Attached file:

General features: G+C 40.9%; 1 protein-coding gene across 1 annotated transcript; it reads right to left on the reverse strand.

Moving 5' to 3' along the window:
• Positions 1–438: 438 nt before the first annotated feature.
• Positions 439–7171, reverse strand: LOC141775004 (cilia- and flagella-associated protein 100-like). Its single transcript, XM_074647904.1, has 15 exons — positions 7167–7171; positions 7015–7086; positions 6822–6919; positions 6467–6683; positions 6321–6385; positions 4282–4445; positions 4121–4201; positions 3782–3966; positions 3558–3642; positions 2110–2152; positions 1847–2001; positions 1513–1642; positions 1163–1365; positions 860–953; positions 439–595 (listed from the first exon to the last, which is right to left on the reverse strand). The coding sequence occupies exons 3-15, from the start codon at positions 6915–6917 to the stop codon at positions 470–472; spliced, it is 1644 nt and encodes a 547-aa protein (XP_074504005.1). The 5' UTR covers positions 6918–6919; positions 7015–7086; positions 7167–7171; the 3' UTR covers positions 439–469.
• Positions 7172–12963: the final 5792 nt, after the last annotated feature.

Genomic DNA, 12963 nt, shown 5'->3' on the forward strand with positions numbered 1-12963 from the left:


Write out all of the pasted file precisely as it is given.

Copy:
General features: G+C 40.9%; 1 protein-coding gene across 1 annotated transcript; it reads right to left on the reverse strand.

Moving 5' to 3' along the window:
• Positions 1–438: 438 nt before the first annotated feature.
• Positions 439–7171, reverse strand: LOC141775004 (cilia- and flagella-associated protein 100-like). Its single transcript, XM_074647904.1, has 15 exons — positions 7167–7171; positions 7015–7086; positions 6822–6919; positions 6467–6683; positions 6321–6385; positions 4282–4445; positions 4121–4201; positions 3782–3966; positions 3558–3642; positions 2110–2152; positions 1847–2001; positions 1513–1642; positions 1163–1365; positions 860–953; positions 439–595 (listed from the first exon to the last, which is right to left on the reverse strand). The coding sequence occupies exons 3-15, from the start codon at positions 6915–6917 to the stop codon at positions 470–472; spliced, it is 1644 nt and encodes a 547-aa protein (XP_074504005.1). The 5' UTR covers positions 6918–6919; positions 7015–7086; positions 7167–7171; the 3' UTR covers positions 439–469.
• Positions 7172–12963: the final 5792 nt, after the last annotated feature.

Genomic DNA, 12963 nt, shown 5'->3' on the forward strand with positions numbered 1-12963 from the left: